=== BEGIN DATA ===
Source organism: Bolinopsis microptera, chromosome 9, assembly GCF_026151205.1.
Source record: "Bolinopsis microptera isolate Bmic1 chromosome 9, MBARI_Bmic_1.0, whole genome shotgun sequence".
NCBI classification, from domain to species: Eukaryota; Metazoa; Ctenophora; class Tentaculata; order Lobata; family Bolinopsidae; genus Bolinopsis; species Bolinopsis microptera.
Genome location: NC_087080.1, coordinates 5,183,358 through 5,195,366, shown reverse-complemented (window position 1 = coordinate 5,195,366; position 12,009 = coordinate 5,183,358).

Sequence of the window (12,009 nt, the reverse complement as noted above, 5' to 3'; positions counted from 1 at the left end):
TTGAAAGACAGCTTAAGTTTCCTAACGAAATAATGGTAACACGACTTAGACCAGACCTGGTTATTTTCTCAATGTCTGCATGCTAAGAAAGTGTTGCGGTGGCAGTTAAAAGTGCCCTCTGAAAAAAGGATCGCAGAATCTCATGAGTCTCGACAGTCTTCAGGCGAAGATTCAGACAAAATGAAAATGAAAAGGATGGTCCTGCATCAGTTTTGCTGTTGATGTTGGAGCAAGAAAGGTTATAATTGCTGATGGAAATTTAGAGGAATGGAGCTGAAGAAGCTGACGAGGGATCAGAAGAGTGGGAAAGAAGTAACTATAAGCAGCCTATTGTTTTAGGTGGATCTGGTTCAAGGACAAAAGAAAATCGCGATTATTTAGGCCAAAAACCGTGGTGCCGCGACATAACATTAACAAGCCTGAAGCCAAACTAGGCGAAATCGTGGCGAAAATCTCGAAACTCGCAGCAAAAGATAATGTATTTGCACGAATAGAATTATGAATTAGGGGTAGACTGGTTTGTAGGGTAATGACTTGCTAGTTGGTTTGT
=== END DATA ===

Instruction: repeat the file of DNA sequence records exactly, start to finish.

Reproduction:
Source organism: Bolinopsis microptera, chromosome 9, assembly GCF_026151205.1.
Source record: "Bolinopsis microptera isolate Bmic1 chromosome 9, MBARI_Bmic_1.0, whole genome shotgun sequence".
NCBI classification, from domain to species: Eukaryota; Metazoa; Ctenophora; class Tentaculata; order Lobata; family Bolinopsidae; genus Bolinopsis; species Bolinopsis microptera.
Genome location: NC_087080.1, coordinates 5,183,358 through 5,195,366, shown reverse-complemented (window position 1 = coordinate 5,195,366; position 12,009 = coordinate 5,183,358).

Sequence of the window (12,009 nt, the reverse complement as noted above, 5' to 3'; positions counted from 1 at the left end):
TTGAAAGACAGCTTAAGTTTCCTAACGAAATAATGGTAACACGACTTAGACCAGACCTGGTTATTTTCTCAATGTCTGCATGCTAAGAAAGTGTTGCGGTGGCAGTTAAAAGTGCCCTCTGAAAAAAGGATCGCAGAATCTCATGAGTCTCGACAGTCTTCAGGCGAAGATTCAGACAAAATGAAAATGAAAAGGATGGTCCTGCATCAGTTTTGCTGTTGATGTTGGAGCAAGAAAGGTTATAATTGCTGATGGAAATTTAGAGGAATGGAGCTGAAGAAGCTGACGAGGGATCAGAAGAGTGGGAAAGAAGTAACTATAAGCAGCCTATTGTTTTAGGTGGATCTGGTTCAAGGACAAAAGAAAATCGCGATTATTTAGGCCAAAAACCGTGGTGCCGCGACATAACATTAACAAGCCTGAAGCCAAACTAGGCGAAATCGTGGCGAAAATCTCGAAACTCGCAGCAAAAGATAATGTATTTGCACGAATAGAATTATGAATTAGGGGTAGACTGGTTTGTAGGGTAATGACTTGCTAGTTGGTTTGT